The A.I.F. 9th Division was quartered in the sprawling Selarang Barracks Area in Changi which before the war had been home to the Gordon Highlanders. When Jim Jacobs, the concert party’s O/ic, and Lieutenant Val Mack, his assistant, searched among the surviving Australian POWs for former concert party members, they found that, “the whole of the previous [pre-war] A. I. F. Concert Party was still available. These men formed the nucleus of the new party, and to them we added many new performers whom we discovered in the camp.”[i]
Their female impersonators would be tap-dancing “Judy” Garland, and singers, Ted Druitt, Charlie Wiggins, and John Wood. According to Jack Boardman, neither Druitt nor Wiggins “made up to what you would term an attractive female; Ted was too tall. Charlie did good impersonations of some film identities, such as Zazu Pitts.”[ii] John Wood would play the important “glamour” roles.
To help them become more believable, female impersonators were given permission to let their hair grow long; they took it upon themselves to shave their chests and legs.
George Sprod, the irreverent Aussie cartoonist of Changi POW life, drew a cartoon illustrating what happened when one of these female impersonators strolled around the camp. If at first these female impersonators were objects of amusement or harassment, those who played the “glamour” roles convincingly, very quickly became substitute objects of desire.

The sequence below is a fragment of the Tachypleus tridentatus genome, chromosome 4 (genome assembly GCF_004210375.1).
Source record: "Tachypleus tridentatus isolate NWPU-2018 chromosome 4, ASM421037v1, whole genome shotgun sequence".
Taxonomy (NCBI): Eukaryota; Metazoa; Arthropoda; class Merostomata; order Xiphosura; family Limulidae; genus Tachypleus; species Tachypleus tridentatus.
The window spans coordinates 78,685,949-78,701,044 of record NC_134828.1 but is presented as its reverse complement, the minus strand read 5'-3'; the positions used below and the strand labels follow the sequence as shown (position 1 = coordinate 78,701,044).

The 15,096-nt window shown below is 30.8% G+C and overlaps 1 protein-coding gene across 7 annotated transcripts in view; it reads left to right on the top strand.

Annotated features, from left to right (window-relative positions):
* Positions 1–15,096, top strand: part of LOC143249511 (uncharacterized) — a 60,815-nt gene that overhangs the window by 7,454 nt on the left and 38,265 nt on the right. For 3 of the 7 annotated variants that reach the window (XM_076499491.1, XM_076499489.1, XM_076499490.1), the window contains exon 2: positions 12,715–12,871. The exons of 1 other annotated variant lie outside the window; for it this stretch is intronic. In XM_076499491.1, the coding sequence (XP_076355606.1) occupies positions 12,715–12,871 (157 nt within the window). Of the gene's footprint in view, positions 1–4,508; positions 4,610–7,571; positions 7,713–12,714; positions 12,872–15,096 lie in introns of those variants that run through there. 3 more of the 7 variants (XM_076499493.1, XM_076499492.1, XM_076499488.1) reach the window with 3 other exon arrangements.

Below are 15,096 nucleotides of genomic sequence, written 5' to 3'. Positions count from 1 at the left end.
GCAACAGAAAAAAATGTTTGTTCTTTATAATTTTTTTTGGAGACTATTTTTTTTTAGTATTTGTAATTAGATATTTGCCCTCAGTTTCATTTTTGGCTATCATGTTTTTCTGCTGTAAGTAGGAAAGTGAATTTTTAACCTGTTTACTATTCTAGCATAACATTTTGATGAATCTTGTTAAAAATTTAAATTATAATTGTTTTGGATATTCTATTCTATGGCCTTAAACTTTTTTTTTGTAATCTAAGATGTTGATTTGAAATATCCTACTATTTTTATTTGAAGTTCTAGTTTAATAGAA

[i] Jacobs, 16.
[ii] Boardman, J. “Notes on Val Mack.”
Note that all the documents in this series of blogs reside in Sears A. Eldredge Archive in the De Witt Wallace Library at Macalester College, 1600 Grand Avenue, St. Paul, Minnesota, 55105
Sear’s book, Captive Audiences/Captive Performers: Music and Theatre as Strategies for Survival on the Thailand-Burma Railway 1942-1945, was published by Macalester College in St. Paul, Minnesota in 2014, as an open-access e-book and is available here: http://digitalcommons.macalester.edu/thdabooks/22